It doesn’t come as much of a surprise that our intelligence and security services are shrouded our secrecy; secrets are essentially what they trade in after all.
While not much is known about the intelligence work carried out by the Government Communication Headquarters – better known by its acronym GCHQ – at its site in Cheltenham, the public is set to get a rare glimpse into its inner workings in a new exhibition at the Science Museum.
The show marks the 100th anniversary of the intelligence agency, and features never-before-seen historic artefacts such as the 5-UCO, one of the first electronic and fully unbreakable cipher machines that was developed to handle secret messages during the Second World War, and the Pickwick secure telephone used by prime ministers including Harold Macmillan during the Cold War.
There are also objects of more recent significance on display, including a computer infected with the WannaCry ransomware that affected thousands of people and organisations including the NHS in 2017, and the remains of the crushed hard drive alleged to contain top secret information which was given by whistleblower Edward Snowden to The Guardian in 2013.
As well as celebrating GCHQ’s intriguing history, the exhibition is also intended to provoke discussion about the challenges of protecting the country in the new cyber security era, and encouraging people to consider the intelligence services as a career choice.
“For the first time the public will be given a glimpse into our secret history … and – as the threats to the UK become more diverse and more complex – it’s a chance to encourage the next generation of recruits,” says GCHQ Director Jeremy Fleming.
One thing that the show fails to address is that GCHQ hasn’t been without its critics over the years. Only last the year the European Court of Human Rights ruled that its methods for bulk interception of online communications (also revealed as part of the Snowden leak) were a breach of people’s privacy, and failed to provide sufficient surveillance safeguards.
In an unfortunate twist, the exhibition itself has also become the subject controversy, as street art collective has withdrawn its Facebook adhack poster project from the show in protest against its main sponsor Raytheon, which is said to be selling missiles to Saudi Arabia.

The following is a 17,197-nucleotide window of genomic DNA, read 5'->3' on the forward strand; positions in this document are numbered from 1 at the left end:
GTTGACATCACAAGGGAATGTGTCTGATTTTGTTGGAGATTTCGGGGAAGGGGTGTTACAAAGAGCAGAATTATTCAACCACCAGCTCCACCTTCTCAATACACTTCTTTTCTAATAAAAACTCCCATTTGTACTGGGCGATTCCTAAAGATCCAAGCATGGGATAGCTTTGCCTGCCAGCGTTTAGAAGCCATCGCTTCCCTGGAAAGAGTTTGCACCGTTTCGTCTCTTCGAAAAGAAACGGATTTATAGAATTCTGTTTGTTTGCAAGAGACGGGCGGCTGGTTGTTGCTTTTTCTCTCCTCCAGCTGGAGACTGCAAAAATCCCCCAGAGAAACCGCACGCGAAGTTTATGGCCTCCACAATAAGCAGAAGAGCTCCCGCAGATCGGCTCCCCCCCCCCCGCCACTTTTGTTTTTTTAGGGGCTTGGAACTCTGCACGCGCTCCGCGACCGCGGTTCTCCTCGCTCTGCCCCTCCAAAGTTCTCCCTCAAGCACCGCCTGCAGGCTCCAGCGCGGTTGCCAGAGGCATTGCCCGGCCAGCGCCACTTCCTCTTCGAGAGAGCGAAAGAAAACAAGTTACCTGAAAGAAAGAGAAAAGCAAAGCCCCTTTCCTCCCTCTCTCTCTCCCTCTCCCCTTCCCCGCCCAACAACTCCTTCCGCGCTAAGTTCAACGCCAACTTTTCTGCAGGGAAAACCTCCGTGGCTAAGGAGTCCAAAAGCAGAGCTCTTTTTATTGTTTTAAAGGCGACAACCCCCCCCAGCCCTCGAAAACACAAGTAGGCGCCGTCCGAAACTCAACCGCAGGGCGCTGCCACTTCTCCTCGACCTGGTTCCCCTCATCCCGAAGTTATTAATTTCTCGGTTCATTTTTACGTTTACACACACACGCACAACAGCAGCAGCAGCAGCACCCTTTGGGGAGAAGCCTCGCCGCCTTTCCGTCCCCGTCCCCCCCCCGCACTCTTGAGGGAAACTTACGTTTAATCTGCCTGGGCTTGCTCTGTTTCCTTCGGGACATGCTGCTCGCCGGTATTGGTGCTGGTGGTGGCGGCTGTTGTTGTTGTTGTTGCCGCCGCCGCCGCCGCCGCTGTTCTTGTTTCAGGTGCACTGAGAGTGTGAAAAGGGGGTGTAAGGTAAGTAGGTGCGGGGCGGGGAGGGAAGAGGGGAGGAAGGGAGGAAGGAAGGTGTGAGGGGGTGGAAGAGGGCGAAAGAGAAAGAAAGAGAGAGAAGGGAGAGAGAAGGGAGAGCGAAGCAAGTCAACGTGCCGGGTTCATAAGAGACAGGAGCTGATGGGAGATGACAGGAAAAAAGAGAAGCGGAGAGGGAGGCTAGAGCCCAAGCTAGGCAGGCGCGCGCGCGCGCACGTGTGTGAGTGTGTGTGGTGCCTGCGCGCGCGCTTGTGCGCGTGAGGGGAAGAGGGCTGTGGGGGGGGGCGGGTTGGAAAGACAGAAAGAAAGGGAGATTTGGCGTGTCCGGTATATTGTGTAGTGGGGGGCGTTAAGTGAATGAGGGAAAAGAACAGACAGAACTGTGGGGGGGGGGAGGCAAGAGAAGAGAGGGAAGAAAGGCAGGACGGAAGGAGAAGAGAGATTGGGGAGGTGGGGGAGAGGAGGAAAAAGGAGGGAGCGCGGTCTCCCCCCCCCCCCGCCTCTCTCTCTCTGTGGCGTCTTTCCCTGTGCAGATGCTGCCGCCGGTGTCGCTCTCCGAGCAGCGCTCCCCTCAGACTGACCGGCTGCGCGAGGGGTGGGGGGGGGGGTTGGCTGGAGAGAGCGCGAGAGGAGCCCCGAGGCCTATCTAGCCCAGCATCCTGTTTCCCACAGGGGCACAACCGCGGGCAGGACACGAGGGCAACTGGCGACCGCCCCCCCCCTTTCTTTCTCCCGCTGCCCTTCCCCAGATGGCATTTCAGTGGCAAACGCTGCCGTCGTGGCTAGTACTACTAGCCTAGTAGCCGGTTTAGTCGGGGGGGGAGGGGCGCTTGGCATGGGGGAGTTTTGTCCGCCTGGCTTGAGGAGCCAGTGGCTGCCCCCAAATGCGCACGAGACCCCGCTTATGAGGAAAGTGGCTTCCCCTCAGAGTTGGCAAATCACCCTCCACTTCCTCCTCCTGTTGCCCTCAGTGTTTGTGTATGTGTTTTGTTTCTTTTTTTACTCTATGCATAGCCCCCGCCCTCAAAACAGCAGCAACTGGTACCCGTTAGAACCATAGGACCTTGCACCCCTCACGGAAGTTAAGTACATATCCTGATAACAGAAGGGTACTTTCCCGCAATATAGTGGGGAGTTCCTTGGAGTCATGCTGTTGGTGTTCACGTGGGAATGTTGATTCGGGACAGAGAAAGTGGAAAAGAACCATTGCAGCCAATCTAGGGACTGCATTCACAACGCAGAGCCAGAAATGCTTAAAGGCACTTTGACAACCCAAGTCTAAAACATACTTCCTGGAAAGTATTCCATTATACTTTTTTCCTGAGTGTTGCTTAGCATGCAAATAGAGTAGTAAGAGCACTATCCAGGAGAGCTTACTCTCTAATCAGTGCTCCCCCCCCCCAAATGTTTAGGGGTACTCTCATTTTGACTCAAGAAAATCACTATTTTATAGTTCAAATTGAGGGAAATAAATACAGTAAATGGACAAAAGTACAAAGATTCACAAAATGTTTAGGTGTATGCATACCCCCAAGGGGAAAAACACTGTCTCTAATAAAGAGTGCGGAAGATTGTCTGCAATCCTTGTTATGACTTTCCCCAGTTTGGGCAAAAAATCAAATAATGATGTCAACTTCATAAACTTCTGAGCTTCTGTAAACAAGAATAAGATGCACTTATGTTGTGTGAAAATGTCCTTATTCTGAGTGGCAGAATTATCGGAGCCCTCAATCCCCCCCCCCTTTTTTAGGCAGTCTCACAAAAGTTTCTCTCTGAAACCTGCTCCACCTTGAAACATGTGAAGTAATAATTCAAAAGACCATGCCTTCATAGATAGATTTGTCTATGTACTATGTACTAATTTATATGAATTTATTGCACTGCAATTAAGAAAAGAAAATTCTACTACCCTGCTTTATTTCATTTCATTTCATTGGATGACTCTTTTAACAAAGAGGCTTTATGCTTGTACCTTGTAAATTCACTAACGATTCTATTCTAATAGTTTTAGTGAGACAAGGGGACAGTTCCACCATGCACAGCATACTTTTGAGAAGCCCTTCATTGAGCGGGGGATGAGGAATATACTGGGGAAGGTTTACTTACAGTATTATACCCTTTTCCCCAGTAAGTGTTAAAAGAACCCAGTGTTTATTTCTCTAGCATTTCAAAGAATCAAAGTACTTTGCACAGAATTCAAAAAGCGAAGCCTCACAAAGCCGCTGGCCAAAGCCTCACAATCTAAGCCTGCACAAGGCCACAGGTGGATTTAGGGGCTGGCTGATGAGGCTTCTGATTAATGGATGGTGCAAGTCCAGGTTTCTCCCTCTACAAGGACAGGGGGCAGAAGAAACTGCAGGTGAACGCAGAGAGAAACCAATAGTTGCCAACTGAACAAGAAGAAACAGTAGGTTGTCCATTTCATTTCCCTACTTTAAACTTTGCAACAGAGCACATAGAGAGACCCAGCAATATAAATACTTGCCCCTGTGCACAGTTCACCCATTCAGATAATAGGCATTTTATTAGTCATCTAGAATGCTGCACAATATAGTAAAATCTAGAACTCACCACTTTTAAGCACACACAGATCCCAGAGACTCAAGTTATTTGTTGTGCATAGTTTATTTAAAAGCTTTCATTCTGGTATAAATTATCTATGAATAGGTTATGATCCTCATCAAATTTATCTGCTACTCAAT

Protest Stencil says: “Back in March, the Science Museum got in touch saying they were planning an exhibition about data and data breaches. They asked if they could display one of our Facebook adhack posters from last year. We agreed, thinking it was for an exhibition about the perils of social media and data capture.
“Then we found out that the event was being used as a promotional tool by Raytheon, one of the biggest arms companies in the world. We won’t be part of this kind of artwashing. We hope other artists will also choose not to lend their work to exhibitions that seek to normalise death and destruction.”
The Science Museum says: “Raytheon is an important partner and its support alongside other corporate sponsors, individual funders, trusts and foundations allowed us to deliver this world-leading exhibition to our audiences free of charge. We respect the artists’ decision though are disappointed that our visitors will miss out on one interesting perspective on concerns around privacy in a digital age.
“Visitors to Top Secret will experience remarkable stories of communications intelligence and cyber security, supporting our mission to inspire the next generation of scientists and engineers; a goal all our partners strongly support.”
It’s not the first museum to be accused of artwashing either; Extinction Rebellion recently refused its nomination for Designs of the Year exhibition at the Design Museum due to its choice of sponsor, insurance firm Beazley.
Top Secret: From Ciphers to Cyber Security is running until 23 February 2020. Entry is free; sciencemuseum.org.uk